CFL bulbs also burn out quicker if they’re in a hot environment such as inside an enclosed light fixture. The life expectancy of a CFL in an enclosed fixture may be 3,000 to 5,000 hours instead of 10,000. This is still much greater than that of incandescent bulbs, but will mean you need to purchase and dispose of two or three more bulbs than you had expected.

The more light a CFL puts out, the bigger it needs to be. The CFL equivalent of a 60-watt bulb is comparable to an incandescent light bulb, but the 120-watt equivalent is bigger and won’t fit in standard lamps and fixtures. This can be a problem for people in older or historic homes with the original light fixtures.

A less serious problem is that most CFLs won’t work with a dimmer. Dimmers were developed to control the light output and energy usage of incandescent bulbs. You don’t have to worry about the energy consumption with CFLs, but controlling the light levels can be difficult. You can find dimmable CFLs, but they use special dimmable ballast which controls the light levels only down to about 20% up to 80%. You cannot use a standard CFL with a dimmer; it will hum and snap and may destroy the internal electronics. Below 20% of their full light intensity the bulb will go out and they also must be turned on at full power and then dimmed. The dimmable CFLs design also limits the energy savings of the bulb to the point that they use almost 100% of the power of a standard CFL.

When used in a three-way light fixture, many CFL bulbs will pop, hiss and buzz. There are a few three-way CFL bulbs, but they are difficult to find and are so large that they do not fit in many lamps. Such bulbs often come with adaptors to lengthen the lamp’s base so the bulb will fit.

The life of the bulb may be shortened by up to 50% if the bulbs are only used for less than an hour at a time. Increased on-off cycles shorten the rated life of all fluorescent bulbs and manufacturers rate the life of CFLs by leaving them on for 3 hours and off for 20 minutes. A detailed study was conducted by the Northwest Power and Conservation Council to see how the bulbs rated life is effected by varying switching patterns found in actual homes. The link to the report is included at the end of this article.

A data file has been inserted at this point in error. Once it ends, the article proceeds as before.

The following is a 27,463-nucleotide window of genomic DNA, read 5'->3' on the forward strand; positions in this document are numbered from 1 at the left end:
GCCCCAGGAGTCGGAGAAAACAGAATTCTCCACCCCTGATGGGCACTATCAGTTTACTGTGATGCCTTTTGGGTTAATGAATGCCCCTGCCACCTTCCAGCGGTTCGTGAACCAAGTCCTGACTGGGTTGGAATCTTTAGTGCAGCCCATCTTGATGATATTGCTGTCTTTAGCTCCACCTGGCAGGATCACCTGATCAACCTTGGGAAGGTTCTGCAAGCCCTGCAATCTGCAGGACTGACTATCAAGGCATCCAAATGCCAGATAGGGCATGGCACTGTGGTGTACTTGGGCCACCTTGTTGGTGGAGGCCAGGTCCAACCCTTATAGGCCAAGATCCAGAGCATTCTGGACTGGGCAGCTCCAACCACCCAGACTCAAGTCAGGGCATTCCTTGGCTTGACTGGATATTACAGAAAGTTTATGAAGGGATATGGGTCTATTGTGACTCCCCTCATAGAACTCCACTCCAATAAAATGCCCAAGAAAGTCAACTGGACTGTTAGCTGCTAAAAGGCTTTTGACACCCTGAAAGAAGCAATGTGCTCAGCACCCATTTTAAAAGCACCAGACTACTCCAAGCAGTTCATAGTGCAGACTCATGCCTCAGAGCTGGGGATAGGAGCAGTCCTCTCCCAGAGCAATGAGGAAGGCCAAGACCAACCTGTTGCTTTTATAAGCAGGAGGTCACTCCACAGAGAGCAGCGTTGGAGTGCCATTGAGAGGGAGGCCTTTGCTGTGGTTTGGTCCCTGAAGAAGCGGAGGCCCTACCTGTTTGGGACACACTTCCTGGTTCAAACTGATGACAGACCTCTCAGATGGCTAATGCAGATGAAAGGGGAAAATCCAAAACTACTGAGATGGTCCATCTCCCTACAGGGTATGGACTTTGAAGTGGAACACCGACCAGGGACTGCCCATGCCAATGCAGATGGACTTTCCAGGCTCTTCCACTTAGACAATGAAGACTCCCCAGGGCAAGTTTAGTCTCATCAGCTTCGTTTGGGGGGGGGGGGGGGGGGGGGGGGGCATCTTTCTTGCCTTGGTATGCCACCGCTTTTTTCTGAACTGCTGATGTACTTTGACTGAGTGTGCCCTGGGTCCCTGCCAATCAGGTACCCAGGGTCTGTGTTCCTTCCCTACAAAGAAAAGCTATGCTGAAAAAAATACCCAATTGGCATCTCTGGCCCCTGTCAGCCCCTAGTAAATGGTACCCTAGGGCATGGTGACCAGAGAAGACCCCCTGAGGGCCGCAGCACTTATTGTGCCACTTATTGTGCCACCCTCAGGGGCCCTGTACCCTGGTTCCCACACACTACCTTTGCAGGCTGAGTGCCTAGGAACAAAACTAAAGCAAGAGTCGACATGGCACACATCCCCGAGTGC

Manufacturing CFLs is also an issue. The process to purify the mercury contained in the fluorescent tube releases about 40% of the mercury into the atmosphere as unrecovered waste during extraction and processing.

The Future of CFLs

It seems that CFLs will be a passing fad, an intermediate technology until something cleaner, safer, and more efficient comes along. Light emitting diodes (LED) seem to be the next step in the progression. They have been used as light sources for a few decades, mostly in exit signs and emergency lighting. Originally they were only in red, but the Holy Grail of LED lights is trying to get a pure white color. They are almost there. The current costs for LEDs are high, just as CFLs were high. As more people buy them, the price will come down. They last longer than CFLs and use less energy. The one issue with an LED is that the light emitted is directional, or that it comes out in a single beam. Manufacturers are developing new designs to diffuse the light with reflectors so that they can give off similar light profiles as CFLs and incandescent light bulbs.

Resources:

National Electrical Manufacturers Association

http://www.nema.org/gov/env_conscious_design/upload/Recycling%20Household%20CFLs.%2009%2007.pdf

Environmental Protection Agency

http://www.epa.gov/mercury/spills/index.htm

Northwest Power and Conservation Council

Welcome to the Dark Side: The Effect of Switching on CFL Measure Life

http://www.nwcouncil.org/energy/rtf/meetings/2009/05/CFLLife_CyclingImpacts_ACEEE.pdf

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Daniel Snyder